SCA12 in Other Parts of the World Top


Apart from India, very few cases of SCA12 have been reported so far.[15],[16],[17],[18],[19],[20],[21],[22],[23],[24],[25],[26] To estimate the epidemiology and ethnic differences of dominantly inherited ataxias, Zhao et al.[26] conducted a study in Singapore. They tested 204 patients with ataxia and found a single patient affected with SCA12 among other prevalent forms of SCAs.[26] Similarly, Jiang et al.[27] studied 120 inherited autosomal-dominant and 60 sporadic cases of SCAs and identified a single SCA12 affected individual in Mainland China. In Germany, Hellenbroich et al.[28] presented a case having Creutzfeldt–Jakob disease with CAG repeats expansion of 49 copies in the allele of PPP2R2B gene. This study further screened 1028 patients with cerebellar ataxia and in addition, identified two cases that carried low range of CAG repeats expansion of 41 and 42 copies in PPP2R2B gene. To determine the general prevalence of SCA12 in Italian population, Brussino et al.[29] screened 159 patients with SCA and identified only two families that carried PPP2R2B gene mutation. In their study, they found overall five clinically affected SCA12 and two asymptomatic cases.[29] Dong et al.[30] explored CAG repeats expansion in PPP2RB gene in 29 uncharacterized cases of SCAs in Southwest China. The result showed three families carried SCA12 mutation with 46 repeats.[30] Among the affected individuals of the family, they observed that nystagmus and dysphagia were uncommon compared to cerebellar ataxia.

Though, SCA12 mutation was first discovered in the United States of America but, later on, several families of disease affected individuals have been identified in Indian population. In 2017, Srivastava et al.[31] described the clinical manifestations of SCA12 cases who carried 43–50 copies of CAG repeats expansion and correlated with clinical features of SCA12 cases who carried 51 copies of CAG repeats expansion. This study highlighted different clinical spectrum of SCA12 and established a new pathogenic cutoff length of 43 copies of CAG repeats expansion for the diagnosis of SCA12. Similarly, in a recent report, Choudhury et al.[32] presented clinical characteristics of 21 genetically confirmed SCA12 cases and suggested that SCA12 is not uncommon as it was previously presumed to be. [Table 1] represents worldwide occurrence of SCA12.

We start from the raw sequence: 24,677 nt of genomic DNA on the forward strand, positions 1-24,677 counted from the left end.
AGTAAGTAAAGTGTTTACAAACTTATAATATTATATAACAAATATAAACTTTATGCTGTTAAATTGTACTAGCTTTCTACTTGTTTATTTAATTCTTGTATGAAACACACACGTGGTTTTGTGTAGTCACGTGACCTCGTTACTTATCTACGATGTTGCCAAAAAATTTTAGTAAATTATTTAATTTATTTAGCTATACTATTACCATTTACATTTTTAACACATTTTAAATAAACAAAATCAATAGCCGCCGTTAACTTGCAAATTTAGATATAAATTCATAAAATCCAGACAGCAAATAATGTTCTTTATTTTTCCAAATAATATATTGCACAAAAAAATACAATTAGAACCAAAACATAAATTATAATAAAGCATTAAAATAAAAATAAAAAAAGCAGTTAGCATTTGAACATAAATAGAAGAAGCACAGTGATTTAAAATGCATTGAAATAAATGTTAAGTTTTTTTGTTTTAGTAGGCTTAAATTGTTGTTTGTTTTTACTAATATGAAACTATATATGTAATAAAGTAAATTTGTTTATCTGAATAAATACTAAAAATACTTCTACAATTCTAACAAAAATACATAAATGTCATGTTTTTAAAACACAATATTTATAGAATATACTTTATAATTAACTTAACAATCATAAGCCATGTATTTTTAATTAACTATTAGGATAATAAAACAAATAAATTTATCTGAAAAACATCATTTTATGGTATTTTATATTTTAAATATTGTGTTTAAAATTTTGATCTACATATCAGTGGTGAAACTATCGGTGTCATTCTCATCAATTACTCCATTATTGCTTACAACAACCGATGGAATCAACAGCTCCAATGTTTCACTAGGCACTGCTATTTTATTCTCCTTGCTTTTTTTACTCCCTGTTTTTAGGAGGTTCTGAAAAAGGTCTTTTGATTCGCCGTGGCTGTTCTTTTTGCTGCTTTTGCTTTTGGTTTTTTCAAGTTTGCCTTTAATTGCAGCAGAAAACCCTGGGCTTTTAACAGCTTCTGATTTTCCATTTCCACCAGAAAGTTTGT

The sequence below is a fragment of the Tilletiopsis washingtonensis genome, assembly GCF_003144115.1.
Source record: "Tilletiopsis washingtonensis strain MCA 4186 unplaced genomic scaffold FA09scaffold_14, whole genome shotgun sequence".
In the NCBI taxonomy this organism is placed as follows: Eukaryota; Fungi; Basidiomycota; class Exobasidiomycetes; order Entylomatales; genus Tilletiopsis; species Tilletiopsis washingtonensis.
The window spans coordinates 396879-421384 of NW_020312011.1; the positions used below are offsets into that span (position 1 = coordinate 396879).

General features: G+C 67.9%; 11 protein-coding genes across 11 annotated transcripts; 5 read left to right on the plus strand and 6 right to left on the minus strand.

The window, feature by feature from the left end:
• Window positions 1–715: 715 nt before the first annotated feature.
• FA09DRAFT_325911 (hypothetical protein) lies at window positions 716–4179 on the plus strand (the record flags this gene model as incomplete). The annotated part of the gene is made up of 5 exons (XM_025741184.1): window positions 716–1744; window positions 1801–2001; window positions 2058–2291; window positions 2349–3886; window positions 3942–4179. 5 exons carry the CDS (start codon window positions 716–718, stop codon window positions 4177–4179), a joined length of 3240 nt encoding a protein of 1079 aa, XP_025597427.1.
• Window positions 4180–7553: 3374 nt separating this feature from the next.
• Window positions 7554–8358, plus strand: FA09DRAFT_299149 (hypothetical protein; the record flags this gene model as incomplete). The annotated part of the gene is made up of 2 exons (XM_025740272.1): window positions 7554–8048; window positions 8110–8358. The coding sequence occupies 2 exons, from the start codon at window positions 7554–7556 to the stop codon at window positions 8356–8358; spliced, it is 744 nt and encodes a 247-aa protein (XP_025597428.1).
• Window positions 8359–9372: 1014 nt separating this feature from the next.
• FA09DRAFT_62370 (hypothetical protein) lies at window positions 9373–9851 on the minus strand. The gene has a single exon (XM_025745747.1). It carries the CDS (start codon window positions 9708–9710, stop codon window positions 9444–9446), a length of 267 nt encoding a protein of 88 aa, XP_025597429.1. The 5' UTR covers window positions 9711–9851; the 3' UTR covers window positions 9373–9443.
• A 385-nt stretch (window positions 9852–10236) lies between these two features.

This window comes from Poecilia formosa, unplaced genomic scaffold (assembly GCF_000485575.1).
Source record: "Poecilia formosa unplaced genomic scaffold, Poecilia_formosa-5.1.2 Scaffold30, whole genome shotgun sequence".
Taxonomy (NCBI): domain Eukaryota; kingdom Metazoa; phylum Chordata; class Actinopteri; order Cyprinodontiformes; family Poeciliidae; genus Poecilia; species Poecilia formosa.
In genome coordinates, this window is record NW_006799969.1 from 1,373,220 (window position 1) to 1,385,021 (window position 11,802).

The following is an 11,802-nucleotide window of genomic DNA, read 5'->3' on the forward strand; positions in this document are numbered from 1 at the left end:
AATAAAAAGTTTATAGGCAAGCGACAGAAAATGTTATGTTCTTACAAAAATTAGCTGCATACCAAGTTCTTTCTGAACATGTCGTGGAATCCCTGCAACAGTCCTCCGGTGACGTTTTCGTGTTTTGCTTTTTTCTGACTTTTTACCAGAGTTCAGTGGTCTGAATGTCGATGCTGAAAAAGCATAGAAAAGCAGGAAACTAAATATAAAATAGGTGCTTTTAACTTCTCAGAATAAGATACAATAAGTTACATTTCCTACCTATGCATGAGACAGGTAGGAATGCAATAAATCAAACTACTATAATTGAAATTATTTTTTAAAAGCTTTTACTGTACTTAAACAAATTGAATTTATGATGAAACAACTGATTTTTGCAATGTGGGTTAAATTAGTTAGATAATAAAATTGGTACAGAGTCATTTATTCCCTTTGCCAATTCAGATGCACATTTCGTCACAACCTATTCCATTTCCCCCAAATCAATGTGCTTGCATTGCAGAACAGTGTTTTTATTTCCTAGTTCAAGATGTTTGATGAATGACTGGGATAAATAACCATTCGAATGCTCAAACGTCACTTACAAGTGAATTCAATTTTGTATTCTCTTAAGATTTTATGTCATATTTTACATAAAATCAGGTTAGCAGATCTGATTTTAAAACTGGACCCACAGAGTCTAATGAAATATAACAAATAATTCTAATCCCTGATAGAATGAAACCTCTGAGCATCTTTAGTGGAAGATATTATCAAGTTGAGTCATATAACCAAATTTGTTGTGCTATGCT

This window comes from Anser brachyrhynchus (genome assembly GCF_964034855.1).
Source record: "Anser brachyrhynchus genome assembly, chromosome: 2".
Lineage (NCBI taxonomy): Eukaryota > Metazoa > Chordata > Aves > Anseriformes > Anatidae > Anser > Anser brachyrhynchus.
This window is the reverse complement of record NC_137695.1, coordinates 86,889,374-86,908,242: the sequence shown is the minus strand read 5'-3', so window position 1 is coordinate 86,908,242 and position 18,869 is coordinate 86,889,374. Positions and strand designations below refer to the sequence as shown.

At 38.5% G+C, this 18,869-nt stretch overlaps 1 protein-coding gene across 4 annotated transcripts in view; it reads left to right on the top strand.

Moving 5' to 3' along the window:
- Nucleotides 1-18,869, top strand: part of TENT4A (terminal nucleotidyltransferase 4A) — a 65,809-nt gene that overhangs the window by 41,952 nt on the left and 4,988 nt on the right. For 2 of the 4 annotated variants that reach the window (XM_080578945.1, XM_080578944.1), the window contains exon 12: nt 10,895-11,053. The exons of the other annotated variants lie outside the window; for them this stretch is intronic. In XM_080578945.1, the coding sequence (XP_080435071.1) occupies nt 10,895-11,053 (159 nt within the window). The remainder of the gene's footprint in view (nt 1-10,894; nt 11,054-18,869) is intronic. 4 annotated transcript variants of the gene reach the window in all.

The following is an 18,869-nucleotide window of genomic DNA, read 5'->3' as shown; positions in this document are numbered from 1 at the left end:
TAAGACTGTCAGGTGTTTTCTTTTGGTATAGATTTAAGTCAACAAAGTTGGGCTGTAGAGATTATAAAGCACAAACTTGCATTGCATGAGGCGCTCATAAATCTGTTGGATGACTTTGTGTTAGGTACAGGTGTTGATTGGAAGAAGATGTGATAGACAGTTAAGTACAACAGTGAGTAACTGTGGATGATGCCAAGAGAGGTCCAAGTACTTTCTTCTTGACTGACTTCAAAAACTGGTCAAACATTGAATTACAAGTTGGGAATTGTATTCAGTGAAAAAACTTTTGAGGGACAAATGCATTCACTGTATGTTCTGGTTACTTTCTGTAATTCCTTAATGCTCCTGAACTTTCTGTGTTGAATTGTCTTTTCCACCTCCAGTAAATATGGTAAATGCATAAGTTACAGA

Table 1: Prevalence of SCA12 across different geographical regions

Click here to view



  Co-occurrence of SCA12 with Other Neurological Disorders Top


Co-occurrence of PPP2R2B gene mutation with other mutation or diseases has been reported [Table 1]. One Iranian family with psychiatric diseases (woman with bipolar disorder along with her twin sons having schizophrenic features) was shown to be associated with 53 copies of CAG repeats expansions.[33] In Germany, a case of Creutzfeldt–Jakob disease was reported to have a pathogenic CAG length of 49 repeats.[28] Similarly, a patient having both SCA12 and SCA2 mutations was found in India.[34] The significance of repeats in these kindred still needs to be explored.


  Clinical and Pathophysiological Features of SCA12 Top


Clinical features of SCA12

SCA12 has a widely variable disease onset ranging from 8 to 62 years but it is usually seen in midlife. In the index SCA12 kindred, the mean age of onset was 34 years, which was similar to the first report in Indian kindred (37.2 years).[6],[35] However, the disease can develop in the later stage of life. For example, the recent case series involving 21 Indian patients with genetically confirmed SCA12 showed the mean disease onset to be approximately 51.33 years.[32] In earlier kindred, predominantly males were affected, but females can also be equally affected as presented in the later report.[6],[31]